20090325

One Stop Selling

Sony and Samsung are showing us how major players are bracing up for tougher times. This could be the final call for big players to simplify market interfaces.

Sony Pictures Entertainment decided to organize itself around one global platform. The US and international divisions will merge to address more efficiently a market that demands swiftness and reactivity.

Samsung will regroup all its local mobile and nomadic brands around the
samsungmobile.com hub. At home, the brand needed some taming : Samsung being ubiquitous from real estate to life insurance, most business units had to develop specific brands for each line of products (ie Hauzen for air-con, Raemian for appartments). And it was not only a matter of branding : Samsung Electronics managed specific CRMs for its mp3 players (Yepp), laptops (Zaigen), and mobile phones (Anycall). Synergies seem obvious, to the point of scaring competitors : getting a share of a Samsung customer will get even tougher.

But Korea has reached the point where choices had to be made in favor of convergence instead of competition. The country wasted too much time and money in sterile IPTV wars between telcos, cablecos, and broadcasters, threatening Korea Inc.'s overseas (see "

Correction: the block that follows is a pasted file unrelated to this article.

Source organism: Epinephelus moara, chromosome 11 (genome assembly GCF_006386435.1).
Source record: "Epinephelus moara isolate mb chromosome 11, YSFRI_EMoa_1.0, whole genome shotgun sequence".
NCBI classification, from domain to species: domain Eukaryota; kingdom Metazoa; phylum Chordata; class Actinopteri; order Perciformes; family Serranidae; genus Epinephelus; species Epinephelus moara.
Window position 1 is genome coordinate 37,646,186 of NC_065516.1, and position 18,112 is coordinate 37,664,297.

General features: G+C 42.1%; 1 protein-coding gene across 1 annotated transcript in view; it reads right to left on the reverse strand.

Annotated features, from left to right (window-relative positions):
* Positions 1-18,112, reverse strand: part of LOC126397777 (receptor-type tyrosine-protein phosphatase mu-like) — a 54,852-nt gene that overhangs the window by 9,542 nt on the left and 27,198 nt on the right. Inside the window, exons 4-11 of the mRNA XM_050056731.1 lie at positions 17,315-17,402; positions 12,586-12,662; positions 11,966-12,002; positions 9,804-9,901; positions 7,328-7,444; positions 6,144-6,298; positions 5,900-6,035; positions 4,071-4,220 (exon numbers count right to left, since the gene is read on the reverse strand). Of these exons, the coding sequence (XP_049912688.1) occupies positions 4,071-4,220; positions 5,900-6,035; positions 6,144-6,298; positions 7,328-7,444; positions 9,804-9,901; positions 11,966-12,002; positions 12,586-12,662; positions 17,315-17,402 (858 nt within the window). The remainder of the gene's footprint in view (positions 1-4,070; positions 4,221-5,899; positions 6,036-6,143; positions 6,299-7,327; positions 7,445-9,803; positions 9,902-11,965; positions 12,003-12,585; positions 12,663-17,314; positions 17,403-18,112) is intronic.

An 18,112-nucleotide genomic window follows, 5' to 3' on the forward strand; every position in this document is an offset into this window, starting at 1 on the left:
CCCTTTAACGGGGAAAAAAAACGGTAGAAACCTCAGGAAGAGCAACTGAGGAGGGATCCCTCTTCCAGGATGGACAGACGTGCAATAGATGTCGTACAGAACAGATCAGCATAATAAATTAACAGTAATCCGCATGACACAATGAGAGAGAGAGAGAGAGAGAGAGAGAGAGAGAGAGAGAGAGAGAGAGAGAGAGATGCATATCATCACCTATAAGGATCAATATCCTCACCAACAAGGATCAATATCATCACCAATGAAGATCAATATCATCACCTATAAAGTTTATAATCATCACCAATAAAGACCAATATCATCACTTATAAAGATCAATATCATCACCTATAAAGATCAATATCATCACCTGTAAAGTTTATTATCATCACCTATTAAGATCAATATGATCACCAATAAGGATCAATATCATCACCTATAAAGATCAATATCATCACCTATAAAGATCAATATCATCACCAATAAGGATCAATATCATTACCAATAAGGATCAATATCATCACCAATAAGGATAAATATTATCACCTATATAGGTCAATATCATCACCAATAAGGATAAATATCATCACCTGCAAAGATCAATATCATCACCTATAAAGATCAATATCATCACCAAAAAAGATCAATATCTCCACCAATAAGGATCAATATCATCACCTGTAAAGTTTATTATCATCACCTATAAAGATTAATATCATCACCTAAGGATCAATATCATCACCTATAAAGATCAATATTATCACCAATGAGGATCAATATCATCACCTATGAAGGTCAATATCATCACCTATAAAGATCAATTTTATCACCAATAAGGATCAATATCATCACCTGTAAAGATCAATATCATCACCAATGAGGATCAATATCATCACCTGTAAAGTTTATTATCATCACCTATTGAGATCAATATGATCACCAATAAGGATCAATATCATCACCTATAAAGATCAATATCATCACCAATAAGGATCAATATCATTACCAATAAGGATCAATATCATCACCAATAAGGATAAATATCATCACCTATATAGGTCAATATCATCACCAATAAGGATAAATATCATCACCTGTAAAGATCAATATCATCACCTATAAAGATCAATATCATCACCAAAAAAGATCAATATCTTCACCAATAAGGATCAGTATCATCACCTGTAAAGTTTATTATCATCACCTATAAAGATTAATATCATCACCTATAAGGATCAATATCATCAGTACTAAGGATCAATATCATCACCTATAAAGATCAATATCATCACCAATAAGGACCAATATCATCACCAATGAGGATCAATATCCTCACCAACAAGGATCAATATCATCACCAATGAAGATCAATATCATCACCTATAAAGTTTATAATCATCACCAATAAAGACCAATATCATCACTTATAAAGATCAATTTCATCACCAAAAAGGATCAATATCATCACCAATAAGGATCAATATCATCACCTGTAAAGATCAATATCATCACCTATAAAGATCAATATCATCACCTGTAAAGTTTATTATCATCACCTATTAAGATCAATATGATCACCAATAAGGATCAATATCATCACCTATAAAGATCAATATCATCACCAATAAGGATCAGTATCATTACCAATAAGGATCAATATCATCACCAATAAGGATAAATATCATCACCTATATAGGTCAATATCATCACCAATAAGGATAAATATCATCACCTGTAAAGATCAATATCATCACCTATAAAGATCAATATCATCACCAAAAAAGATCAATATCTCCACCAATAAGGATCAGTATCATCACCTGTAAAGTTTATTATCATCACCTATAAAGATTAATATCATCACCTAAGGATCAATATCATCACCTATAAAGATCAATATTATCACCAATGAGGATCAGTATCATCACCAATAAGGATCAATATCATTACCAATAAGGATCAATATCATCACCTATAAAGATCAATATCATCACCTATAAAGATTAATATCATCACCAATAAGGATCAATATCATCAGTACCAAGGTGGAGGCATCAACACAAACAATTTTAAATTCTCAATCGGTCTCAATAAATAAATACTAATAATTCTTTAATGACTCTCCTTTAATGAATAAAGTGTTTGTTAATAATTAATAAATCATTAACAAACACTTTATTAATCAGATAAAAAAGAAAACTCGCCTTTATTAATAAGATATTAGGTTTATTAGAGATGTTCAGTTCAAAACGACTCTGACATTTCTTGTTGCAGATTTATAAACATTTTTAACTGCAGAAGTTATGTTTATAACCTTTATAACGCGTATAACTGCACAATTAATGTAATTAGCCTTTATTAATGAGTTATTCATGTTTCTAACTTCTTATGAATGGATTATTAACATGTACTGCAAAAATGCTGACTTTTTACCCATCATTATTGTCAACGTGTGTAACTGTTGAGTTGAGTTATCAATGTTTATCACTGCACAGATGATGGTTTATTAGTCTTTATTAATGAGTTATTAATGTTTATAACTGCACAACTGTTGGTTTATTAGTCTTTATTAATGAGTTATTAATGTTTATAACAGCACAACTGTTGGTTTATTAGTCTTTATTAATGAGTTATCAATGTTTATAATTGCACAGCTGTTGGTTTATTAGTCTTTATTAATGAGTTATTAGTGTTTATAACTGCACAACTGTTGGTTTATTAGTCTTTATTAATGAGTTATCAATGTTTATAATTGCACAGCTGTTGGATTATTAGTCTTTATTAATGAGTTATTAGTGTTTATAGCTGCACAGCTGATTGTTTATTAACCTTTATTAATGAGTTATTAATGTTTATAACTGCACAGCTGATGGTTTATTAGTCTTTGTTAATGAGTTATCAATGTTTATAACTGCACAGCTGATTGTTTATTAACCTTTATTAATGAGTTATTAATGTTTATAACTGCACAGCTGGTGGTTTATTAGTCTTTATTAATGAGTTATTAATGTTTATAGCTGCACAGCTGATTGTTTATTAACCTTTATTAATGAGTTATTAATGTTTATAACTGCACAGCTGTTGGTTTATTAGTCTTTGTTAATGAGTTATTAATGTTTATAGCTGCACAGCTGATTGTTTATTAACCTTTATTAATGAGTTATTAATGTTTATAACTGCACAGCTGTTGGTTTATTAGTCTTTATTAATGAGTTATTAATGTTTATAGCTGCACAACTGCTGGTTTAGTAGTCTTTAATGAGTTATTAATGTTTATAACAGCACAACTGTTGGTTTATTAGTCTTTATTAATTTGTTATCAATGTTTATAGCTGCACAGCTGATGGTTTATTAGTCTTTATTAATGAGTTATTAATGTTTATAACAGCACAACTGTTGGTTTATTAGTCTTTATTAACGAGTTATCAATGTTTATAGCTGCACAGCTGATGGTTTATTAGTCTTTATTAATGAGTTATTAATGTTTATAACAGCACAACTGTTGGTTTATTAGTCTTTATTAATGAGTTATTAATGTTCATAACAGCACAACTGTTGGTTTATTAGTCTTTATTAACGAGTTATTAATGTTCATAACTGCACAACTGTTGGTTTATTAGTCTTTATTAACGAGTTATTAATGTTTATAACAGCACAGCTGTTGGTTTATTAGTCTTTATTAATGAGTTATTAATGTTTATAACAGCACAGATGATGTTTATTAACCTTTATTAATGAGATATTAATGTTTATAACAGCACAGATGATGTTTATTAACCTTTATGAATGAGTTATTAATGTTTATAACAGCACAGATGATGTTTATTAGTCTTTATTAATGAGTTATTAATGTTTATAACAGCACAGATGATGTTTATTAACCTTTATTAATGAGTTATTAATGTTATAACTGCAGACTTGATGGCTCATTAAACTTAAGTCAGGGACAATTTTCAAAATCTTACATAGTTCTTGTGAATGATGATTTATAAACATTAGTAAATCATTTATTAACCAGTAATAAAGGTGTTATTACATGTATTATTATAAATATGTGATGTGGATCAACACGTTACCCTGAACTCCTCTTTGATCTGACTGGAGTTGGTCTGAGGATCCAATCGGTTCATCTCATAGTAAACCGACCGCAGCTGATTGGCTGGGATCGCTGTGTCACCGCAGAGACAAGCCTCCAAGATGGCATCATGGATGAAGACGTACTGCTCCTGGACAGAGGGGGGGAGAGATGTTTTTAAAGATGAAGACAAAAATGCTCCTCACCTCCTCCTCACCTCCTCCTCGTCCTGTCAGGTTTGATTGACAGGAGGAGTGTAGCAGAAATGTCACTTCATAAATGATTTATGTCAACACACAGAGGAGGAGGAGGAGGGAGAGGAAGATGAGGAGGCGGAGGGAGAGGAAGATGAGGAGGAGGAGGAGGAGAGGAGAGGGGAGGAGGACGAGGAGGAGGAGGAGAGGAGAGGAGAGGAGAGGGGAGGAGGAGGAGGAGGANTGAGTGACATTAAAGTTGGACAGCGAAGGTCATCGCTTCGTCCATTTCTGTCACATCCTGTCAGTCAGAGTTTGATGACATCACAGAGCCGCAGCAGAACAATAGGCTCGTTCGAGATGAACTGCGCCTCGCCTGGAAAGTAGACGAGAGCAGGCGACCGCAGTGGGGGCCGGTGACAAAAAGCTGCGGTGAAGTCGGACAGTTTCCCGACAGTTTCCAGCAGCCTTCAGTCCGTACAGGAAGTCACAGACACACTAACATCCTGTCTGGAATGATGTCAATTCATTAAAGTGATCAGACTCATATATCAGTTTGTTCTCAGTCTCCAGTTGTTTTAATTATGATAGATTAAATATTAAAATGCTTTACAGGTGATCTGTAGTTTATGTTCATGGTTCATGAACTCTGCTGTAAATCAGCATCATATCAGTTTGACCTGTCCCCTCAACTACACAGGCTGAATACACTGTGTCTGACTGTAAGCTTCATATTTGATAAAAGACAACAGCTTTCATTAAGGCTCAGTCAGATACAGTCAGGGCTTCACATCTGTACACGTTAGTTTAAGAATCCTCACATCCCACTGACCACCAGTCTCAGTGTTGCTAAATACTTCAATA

IPTV in Korea", "IPTV wars and WiBro truce ?"). Korea could display its technological know-how in convergence, but no commercial offers.

A converged broadcasting-telecom regulator was created last year (the KCC - Korea Communications Commission), and a few months after mobile leader SKT wolfed down #2 fixed broadband operator Hanaro, landline leader KT is merging with #2 mobile operator KTF. At last, triple play offers and VoIP are taking off. Korea Telecom is advertising massively for QOOK, its new brand for convergence.

The current crisis will accelerate concentration, and a few ambitious players will emerge stronger in both size and R&D. Korean, Japanese, European, or American players cannot afford keeping a defensive profile for long : after stimulating R&D and investments (TD-SCDMA, stimulus plans), China will probably force mergers among telecom manufacturers the way it is pushing carmakers to join forces.



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